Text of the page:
Creating a new paradigm in pay-to-play politics:
The Foundation for North Carolina can take unlimited donations and legally does not have to disclose its donors. Gov. McCrory’s association with such an entity designed specifically for his benefit is a gaping loophole for corporations and lobbyists to circumvent campaign finance law. The potential for pay-to-play and conflicts of interests is staggering.
After witnessing McCrory's 2011 non-campaign campaign, in which he toured the state raking in speaker's fees and God knows what other forms of income, this Foundation gimmick comes as no surprise. What is a surprise is how casually the mainstream media has approached this issue. Back in the day, tons of money from unknown sources collected for vague reasons used to be a flag for reporters that corruption might be present, but today? Nary an eyebrow raised.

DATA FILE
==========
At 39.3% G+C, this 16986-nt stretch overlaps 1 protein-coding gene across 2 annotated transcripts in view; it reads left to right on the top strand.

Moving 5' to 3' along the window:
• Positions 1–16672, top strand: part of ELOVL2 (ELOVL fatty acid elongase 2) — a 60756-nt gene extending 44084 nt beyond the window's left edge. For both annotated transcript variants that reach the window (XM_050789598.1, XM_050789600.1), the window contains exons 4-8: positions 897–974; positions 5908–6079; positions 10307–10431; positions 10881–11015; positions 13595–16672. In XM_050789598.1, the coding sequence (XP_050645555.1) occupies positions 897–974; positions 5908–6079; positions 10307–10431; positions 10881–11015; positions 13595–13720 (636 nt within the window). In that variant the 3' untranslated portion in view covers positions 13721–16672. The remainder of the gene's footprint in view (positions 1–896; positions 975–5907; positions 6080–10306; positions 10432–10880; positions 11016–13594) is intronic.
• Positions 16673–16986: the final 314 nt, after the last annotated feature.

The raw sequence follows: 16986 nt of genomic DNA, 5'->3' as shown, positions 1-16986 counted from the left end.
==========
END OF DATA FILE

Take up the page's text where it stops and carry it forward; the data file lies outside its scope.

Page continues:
A new report by Progress North Carolina, “Price of Power: The Cost of a McCrory Cabinet Post,” brings the connection between big campaign donations and political appointments into the light. Among the report’s key findings were three major donors who contributed approximately $2.5 million combined to McCrory's election efforts and who were all rewarded with major appointments.
Here's the report, if you can stomach it. I'd also like to take this time to thank and congratulate Gerrick and his amazing staff.
I'll freely admit, I had my doubts about this organization when it was first conceived. Not because of any question of competence. I know some of these folks, and they're sharp as hell. But education and outreach on issues is an extremly difficult task. To do the research, analyze and compile it into something that makes sense to a larger audience, and then actually penetrate the media wall and get your word out, well. Thta's nothing short of monumental. And to accomplish all that with such a small staff? There isn't even a word that can adequately describe it.